by Mary Caperton Morton Monday, October 17, 2016
Meteorites offer a glimpse into the workings and origins of our solar system. Now, a meteorite found in a Swedish quarry, reported in a new study in Nature Communications, is opening a whole new window: The find has been classified as a new type of meteorite, never before seen on Earth.
“In our entire civilization, we have collected over 50,000 meteorites, and no one has seen anything like this one before,” said co-author Qing-zhu Yin of the University of California, Davis, in a statement.
The new meteorite, nicknamed Ost 65 and found in limestone from a quarry in southern Sweden, is actually considered a fossil meteorite because the original rock has been significantly altered over time. Enough resistant minerals were still present, however, for Yin’s team to conclude that the specimen is chemically distinct from all other known types of meteorites. They were also able to date the meteorite and estimate that it traveled through space for about 1 million years before crashing to Earth about 470 million years ago, during a time of heavy bombardment by objects from the asteroid belt.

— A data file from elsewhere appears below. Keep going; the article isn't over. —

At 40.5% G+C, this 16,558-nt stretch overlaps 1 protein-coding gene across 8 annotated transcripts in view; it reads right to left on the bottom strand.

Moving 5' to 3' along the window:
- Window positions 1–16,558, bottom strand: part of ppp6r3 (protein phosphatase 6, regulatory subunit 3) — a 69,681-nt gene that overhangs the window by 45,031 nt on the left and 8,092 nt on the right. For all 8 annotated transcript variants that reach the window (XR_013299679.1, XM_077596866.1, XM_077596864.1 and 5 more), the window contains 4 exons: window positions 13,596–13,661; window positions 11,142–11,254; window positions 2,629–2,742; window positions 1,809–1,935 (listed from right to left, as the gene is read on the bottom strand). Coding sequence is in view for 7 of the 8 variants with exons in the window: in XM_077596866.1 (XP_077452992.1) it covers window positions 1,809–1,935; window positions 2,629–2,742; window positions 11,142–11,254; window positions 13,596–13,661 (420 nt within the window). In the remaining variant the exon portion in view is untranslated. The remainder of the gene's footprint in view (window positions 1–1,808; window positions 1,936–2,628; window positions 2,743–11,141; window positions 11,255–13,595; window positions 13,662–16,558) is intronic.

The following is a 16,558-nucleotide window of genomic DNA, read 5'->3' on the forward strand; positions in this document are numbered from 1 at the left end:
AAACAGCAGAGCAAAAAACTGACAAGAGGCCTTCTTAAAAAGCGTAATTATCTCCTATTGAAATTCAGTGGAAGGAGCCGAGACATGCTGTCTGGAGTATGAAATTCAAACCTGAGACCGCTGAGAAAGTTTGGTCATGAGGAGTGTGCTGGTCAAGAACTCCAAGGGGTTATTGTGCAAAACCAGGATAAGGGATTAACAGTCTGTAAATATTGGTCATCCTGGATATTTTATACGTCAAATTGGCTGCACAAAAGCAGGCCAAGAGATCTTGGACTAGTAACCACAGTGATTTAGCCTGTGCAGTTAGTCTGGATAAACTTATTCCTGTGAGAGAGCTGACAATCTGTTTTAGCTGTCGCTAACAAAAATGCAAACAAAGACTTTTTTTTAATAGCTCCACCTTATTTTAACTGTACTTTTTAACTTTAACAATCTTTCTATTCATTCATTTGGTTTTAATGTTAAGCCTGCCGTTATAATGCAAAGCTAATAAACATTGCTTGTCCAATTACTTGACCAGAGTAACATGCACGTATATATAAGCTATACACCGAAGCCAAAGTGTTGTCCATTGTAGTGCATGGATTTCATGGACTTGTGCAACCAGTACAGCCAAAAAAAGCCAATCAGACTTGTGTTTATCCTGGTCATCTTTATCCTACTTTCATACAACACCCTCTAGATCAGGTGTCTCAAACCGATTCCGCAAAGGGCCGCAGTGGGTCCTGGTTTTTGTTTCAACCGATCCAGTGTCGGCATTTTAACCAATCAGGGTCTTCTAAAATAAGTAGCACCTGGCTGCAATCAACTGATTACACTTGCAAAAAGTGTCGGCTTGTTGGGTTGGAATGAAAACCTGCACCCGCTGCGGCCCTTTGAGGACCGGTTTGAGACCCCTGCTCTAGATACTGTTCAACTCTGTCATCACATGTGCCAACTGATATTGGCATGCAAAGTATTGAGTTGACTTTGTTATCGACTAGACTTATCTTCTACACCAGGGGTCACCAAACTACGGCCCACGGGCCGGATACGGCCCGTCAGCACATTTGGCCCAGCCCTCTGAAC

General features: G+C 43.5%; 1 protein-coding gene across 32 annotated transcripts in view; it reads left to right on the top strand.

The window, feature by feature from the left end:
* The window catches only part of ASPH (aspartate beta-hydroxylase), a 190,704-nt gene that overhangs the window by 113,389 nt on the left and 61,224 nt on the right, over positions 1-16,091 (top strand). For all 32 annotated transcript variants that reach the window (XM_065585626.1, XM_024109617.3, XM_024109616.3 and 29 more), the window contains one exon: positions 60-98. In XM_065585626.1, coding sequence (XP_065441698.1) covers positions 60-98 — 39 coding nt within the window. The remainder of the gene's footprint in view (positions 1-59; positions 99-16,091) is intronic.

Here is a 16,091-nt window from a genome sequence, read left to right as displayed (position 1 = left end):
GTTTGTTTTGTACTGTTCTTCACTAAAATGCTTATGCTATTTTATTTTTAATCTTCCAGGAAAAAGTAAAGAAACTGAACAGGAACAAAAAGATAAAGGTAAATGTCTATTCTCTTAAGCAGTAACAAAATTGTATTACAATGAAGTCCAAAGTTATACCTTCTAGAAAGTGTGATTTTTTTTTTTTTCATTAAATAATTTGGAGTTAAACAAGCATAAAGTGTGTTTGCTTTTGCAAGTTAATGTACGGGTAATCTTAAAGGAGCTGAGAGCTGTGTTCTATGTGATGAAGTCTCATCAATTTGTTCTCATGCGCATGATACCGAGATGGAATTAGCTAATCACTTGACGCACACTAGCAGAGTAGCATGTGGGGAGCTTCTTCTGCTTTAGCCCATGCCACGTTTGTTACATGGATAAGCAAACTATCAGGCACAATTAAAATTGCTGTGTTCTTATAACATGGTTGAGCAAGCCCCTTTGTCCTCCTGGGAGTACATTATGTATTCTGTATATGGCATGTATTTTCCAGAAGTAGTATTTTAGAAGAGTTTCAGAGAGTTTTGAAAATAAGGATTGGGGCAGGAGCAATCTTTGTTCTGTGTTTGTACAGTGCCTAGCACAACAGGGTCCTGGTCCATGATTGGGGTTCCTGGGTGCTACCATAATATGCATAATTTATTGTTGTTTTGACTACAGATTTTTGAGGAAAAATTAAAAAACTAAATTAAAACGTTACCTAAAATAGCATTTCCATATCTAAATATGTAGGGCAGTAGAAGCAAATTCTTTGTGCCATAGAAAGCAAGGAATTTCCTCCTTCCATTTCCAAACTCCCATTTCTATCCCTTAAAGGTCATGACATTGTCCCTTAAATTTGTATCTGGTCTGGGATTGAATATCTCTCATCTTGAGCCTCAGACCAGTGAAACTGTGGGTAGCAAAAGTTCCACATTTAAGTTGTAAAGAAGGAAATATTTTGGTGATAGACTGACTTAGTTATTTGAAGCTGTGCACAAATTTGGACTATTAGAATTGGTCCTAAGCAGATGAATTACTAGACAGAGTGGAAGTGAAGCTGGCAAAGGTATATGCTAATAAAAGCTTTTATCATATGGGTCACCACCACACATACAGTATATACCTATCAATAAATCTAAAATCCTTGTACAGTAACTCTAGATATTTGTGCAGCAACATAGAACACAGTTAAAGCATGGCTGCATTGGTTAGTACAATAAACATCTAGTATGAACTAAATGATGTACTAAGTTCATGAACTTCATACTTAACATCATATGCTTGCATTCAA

The timing matches that of the more common L-chondrite meteorites found in the same quarry, indicating the mysterious parent of the new meteorite may have collided with the original source of the L-chondrites in space, with a shower of debris reaching Earth and adding to the unusual density of meteorites that date to the Ordovician Period. Scientists have long suspected that this rain of meteorites may have influenced the evolution of life on Earth, which was diversifying rapidly during this time.
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